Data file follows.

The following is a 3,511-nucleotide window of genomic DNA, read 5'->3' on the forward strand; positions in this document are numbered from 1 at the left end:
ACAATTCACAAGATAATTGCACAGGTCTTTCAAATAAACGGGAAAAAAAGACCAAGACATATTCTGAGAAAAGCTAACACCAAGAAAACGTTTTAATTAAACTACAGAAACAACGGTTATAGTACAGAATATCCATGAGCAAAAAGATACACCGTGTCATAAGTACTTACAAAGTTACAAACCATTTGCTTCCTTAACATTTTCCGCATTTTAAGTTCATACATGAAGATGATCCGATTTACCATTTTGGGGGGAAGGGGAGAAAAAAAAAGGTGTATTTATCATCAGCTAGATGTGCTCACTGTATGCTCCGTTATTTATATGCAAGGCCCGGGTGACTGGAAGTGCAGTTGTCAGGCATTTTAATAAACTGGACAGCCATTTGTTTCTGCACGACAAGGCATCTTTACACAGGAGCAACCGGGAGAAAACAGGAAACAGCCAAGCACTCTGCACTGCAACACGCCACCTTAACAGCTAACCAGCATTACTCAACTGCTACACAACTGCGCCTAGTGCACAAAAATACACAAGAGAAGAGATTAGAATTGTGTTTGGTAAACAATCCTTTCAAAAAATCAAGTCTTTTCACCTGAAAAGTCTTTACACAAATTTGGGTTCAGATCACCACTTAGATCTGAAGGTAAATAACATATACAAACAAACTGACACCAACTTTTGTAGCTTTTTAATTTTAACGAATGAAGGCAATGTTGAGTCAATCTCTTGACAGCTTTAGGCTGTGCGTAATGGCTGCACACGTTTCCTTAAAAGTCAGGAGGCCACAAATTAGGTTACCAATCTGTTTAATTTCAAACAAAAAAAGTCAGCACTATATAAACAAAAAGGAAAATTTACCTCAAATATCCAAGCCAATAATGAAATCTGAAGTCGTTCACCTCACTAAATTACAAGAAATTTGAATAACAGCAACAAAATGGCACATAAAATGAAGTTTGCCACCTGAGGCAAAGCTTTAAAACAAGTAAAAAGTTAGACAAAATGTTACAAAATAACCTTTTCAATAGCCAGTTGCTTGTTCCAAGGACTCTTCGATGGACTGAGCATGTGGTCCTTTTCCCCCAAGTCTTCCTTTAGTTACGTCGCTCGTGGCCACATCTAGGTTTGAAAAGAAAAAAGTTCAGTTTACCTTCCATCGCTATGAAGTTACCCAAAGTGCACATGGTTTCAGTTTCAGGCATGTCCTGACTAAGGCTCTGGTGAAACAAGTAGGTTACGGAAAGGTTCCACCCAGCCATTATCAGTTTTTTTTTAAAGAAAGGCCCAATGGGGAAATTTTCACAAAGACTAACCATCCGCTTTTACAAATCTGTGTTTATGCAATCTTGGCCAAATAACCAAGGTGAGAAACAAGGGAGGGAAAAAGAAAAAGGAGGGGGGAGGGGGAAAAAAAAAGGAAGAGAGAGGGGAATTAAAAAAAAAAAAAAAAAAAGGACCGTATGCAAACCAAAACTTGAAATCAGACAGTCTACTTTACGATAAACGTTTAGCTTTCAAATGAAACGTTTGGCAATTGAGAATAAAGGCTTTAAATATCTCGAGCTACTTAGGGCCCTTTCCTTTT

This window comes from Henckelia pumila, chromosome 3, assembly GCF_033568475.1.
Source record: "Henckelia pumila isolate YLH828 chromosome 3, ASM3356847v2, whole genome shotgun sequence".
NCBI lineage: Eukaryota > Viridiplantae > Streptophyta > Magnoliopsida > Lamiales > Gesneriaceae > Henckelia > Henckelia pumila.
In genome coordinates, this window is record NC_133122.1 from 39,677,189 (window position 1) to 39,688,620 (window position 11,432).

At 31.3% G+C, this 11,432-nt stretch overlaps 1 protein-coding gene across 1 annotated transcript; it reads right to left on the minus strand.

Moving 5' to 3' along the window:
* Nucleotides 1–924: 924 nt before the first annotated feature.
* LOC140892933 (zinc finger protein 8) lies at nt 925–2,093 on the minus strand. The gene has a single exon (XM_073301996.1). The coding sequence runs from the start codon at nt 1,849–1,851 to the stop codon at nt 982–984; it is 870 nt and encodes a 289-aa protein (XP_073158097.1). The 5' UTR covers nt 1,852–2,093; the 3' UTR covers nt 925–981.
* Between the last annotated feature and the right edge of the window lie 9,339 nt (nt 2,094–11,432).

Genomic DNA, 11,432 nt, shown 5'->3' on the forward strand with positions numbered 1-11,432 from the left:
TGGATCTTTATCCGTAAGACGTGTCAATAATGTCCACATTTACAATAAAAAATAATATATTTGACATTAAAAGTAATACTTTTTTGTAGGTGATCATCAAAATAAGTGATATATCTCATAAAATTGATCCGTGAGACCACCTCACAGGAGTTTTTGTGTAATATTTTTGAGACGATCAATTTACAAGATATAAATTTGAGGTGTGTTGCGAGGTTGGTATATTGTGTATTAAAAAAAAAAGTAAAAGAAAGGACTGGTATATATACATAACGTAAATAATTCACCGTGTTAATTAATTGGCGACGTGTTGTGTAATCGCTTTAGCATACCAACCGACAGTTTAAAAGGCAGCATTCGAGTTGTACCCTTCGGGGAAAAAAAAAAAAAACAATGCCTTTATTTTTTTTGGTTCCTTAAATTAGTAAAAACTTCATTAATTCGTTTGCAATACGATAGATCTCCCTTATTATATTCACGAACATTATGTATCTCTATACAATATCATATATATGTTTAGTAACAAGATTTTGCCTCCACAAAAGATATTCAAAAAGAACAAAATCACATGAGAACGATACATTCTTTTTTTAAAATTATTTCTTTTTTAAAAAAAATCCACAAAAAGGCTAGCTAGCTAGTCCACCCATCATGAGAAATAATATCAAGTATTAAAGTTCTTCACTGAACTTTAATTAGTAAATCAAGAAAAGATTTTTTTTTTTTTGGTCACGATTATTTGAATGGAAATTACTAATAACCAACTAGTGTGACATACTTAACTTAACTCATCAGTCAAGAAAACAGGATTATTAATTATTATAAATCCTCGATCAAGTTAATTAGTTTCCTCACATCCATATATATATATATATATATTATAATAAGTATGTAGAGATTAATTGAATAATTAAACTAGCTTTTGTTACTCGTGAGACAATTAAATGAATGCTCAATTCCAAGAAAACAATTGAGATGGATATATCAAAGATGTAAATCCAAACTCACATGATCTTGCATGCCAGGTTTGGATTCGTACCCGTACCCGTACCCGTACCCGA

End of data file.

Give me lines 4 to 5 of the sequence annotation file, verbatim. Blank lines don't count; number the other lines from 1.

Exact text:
Source record: "Henckelia pumila isolate YLH828 chromosome 3, ASM3356847v2, whole genome shotgun sequence".
NCBI lineage: Eukaryota > Viridiplantae > Streptophyta > Magnoliopsida > Lamiales > Gesneriaceae > Henckelia > Henckelia pumila.